As the summer approaches, children all over the country are looking forward to beating the heat by jumping into the water and soaking up the sun. While pools, lakes and rivers can bring a great deal of joy to people of all ages, they can also be dangerous hazards, especially in Arizona, which is ranked number two in the nation for child drownings. That’s why it’s important to make sure you are doing everything you can to keep everyone safe. Since May is Water Safety Awareness Month, here are 10 tips to help you avoid any water-related mishaps this summer.

Teaching children about water safety can provide them with basic tools to help them avoid any dangerous situations around the pool. The Y offers free water safety and drowning awareness education programs for youth and adults at several of our branches to help you get started.

One of the first steps in preventing drownings is learning how to swim. The Y has a variety of swimming lessons and aquatics programs that can help each member of your family gain their confidence in the water. All of our classes have a 1 to 6 instructor-to-student ratio, and children as young as 6 months can take lessons. There are also classes available for adults. For more information, visit :

When someone is drowning, immediate action can be crucial in helping them survive. Taking CPR classes can help you save a victim’s life in the time it takes for the paramedics to arrive on scene. The Y has several training opportunities to get you CPR-certified or help you improve your skills. Find out more at

Nothing takes the place of adult supervision, and children should never be left alone around water, even if it’s a bath tub or a bucket of water. Make sure to always be close enough to reach a child at all times, and don’t get distracted with your phone while supervising your little ones.

Sandra Franks, executive director of the Ahwatukee Foothills Family YMCA in Phoenix, suggests that you choose someone (or several people) who can serve as water watchers so that they guard the pool at all times. She adds that it may be helpful to have the designated water watcher wear a lanyard or whistle that can be handed off and serve as reminder of who’s on pool duty.

Accidents can happen at any moment and because of this, it’s good to be prepared when you head out to the pool. This includes making sure you have all your sunscreen, equipment, sunglasses and toys in hand so you won’t have to go back inside to grab anything and leave the kids alone in the water. Franks recommends that you prepare an outdoor basket or bucket that contains all of these items and have it ready to go as you walk out the door.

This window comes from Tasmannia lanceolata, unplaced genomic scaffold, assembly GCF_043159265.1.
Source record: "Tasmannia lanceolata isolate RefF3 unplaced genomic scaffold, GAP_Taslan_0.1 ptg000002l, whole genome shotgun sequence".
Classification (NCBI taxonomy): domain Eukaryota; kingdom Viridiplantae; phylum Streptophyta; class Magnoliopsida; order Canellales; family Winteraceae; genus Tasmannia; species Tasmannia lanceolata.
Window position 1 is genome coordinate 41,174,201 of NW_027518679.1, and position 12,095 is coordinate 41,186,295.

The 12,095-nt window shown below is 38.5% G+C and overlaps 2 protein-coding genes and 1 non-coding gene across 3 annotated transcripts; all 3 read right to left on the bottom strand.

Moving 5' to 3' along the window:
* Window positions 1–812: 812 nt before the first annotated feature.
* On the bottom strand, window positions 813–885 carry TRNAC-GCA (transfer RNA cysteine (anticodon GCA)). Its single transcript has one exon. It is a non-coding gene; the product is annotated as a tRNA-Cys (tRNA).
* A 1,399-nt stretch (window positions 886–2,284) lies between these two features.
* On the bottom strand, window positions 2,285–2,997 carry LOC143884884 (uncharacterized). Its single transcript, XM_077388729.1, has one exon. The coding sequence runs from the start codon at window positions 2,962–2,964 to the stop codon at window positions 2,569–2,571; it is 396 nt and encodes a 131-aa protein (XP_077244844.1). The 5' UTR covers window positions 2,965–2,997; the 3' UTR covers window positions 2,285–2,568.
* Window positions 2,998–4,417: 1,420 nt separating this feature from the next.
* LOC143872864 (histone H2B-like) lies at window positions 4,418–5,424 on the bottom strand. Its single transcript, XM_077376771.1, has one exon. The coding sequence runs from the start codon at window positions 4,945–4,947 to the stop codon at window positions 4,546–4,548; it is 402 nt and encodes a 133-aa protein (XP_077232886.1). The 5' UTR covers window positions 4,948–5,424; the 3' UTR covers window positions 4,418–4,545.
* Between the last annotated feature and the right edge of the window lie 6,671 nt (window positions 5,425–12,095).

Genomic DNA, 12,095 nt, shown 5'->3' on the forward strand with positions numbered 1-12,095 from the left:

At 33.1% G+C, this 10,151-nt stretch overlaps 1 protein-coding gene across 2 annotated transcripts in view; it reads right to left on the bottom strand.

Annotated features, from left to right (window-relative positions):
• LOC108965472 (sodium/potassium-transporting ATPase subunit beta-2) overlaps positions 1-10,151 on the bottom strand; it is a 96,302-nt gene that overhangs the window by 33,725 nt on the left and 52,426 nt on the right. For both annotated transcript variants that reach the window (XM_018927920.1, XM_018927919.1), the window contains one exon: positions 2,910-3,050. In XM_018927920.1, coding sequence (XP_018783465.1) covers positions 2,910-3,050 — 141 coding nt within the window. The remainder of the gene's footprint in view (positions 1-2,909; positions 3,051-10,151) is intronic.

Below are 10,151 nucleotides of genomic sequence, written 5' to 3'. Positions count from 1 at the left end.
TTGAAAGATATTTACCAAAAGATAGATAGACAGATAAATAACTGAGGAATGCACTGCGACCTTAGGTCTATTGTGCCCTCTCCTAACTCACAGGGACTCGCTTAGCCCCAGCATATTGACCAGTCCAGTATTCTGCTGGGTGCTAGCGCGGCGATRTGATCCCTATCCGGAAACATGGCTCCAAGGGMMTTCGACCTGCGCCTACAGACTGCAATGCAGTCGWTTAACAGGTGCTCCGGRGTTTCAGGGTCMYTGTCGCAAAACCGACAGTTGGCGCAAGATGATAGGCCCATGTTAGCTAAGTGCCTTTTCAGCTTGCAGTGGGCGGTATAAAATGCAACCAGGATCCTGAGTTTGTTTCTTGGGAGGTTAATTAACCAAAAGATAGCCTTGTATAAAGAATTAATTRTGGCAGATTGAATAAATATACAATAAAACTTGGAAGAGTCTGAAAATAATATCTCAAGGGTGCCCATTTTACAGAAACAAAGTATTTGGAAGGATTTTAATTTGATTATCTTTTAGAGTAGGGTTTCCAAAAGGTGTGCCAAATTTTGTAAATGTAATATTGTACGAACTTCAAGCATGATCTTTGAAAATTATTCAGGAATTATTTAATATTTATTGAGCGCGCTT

Franks says that it may not be wise to go to the pool alone because at any moment, a medical emergency can occur. Always swim with a buddy. Inviting a friend along can provide you with a helping hand when you need it most.

A recent survey conducted by the American Red Cross found that two thirds of parents mistakenly believe that putting inflatable arm bands or “floaties” on children is enough to keep them safe while swimming. It’s essential that your child wear a United States Coast Guard (USCG) certified life vest. This means that when purchasing a flotation device, you need to look for the USCG stamp of approval on its labeling. Each device has a designated weight range assigned to them, and there are five types of devices to choose from, although type 4 devices are not recommended for children or those with little swimming ability. Always remember that air-filled flotation devices and foam tubes are not proper safety devices.

Children, and adults who have been drinking, can easily wander or fall into home pools and drown. The CDC advises using self-closing and self-latching gates that open outward with latches that are out of reach of children.

Removing floats, balls and other toys from the pool area immediately after use helps reduce children’s temptation to enter the area unsupervised.